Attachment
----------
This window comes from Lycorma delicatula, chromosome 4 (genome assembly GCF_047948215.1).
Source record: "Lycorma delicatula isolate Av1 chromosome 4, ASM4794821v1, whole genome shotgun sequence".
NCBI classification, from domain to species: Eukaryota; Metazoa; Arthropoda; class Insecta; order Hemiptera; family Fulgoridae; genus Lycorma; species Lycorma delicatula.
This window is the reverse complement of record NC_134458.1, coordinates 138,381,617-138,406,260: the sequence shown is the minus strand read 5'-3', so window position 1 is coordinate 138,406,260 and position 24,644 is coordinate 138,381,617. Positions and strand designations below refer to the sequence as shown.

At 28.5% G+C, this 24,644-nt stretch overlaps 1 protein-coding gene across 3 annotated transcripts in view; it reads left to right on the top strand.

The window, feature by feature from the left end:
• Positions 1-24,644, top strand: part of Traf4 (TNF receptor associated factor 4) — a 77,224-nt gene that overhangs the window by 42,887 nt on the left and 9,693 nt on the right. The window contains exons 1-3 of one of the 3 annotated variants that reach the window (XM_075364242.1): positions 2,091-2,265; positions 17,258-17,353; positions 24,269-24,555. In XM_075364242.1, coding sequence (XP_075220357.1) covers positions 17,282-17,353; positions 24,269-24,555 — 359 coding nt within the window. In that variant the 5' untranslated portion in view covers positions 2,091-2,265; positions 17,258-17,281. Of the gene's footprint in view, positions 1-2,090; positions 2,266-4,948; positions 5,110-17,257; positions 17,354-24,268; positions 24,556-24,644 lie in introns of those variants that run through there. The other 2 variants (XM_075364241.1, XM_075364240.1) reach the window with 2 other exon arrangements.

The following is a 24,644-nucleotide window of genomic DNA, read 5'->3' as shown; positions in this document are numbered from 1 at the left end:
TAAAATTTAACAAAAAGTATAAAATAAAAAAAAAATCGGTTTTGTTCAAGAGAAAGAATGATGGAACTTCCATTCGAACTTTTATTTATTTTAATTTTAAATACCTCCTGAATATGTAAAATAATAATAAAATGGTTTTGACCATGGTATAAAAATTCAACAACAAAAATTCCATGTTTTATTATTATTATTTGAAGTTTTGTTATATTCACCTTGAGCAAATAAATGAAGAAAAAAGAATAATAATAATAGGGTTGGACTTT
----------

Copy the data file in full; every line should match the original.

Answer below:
This window comes from Lycorma delicatula, chromosome 4 (genome assembly GCF_047948215.1).
Source record: "Lycorma delicatula isolate Av1 chromosome 4, ASM4794821v1, whole genome shotgun sequence".
NCBI classification, from domain to species: Eukaryota; Metazoa; Arthropoda; class Insecta; order Hemiptera; family Fulgoridae; genus Lycorma; species Lycorma delicatula.
This window is the reverse complement of record NC_134458.1, coordinates 138,381,617-138,406,260: the sequence shown is the minus strand read 5'-3', so window position 1 is coordinate 138,406,260 and position 24,644 is coordinate 138,381,617. Positions and strand designations below refer to the sequence as shown.

At 28.5% G+C, this 24,644-nt stretch overlaps 1 protein-coding gene across 3 annotated transcripts in view; it reads left to right on the top strand.

The window, feature by feature from the left end:
• Positions 1-24,644, top strand: part of Traf4 (TNF receptor associated factor 4) — a 77,224-nt gene that overhangs the window by 42,887 nt on the left and 9,693 nt on the right. The window contains exons 1-3 of one of the 3 annotated variants that reach the window (XM_075364242.1): positions 2,091-2,265; positions 17,258-17,353; positions 24,269-24,555. In XM_075364242.1, coding sequence (XP_075220357.1) covers positions 17,282-17,353; positions 24,269-24,555 — 359 coding nt within the window. In that variant the 5' untranslated portion in view covers positions 2,091-2,265; positions 17,258-17,281. Of the gene's footprint in view, positions 1-2,090; positions 2,266-4,948; positions 5,110-17,257; positions 17,354-24,268; positions 24,556-24,644 lie in introns of those variants that run through there. The other 2 variants (XM_075364241.1, XM_075364240.1) reach the window with 2 other exon arrangements.

The following is a 24,644-nucleotide window of genomic DNA, read 5'->3' as shown; positions in this document are numbered from 1 at the left end:
TAAAATTTAACAAAAAGTATAAAATAAAAAAAAAATCGGTTTTGTTCAAGAGAAAGAATGATGGAACTTCCATTCGAACTTTTATTTATTTTAATTTTAAATACCTCCTGAATATGTAAAATAATAATAAAATGGTTTTGACCATGGTATAAAAATTCAACAACAAAAATTCCATGTTTTATTATTATTATTTGAAGTTTTGTTATATTCACCTTGAGCAAATAAATGAAGAAAAAAGAATAATAATAATAGGGTTGGACTTT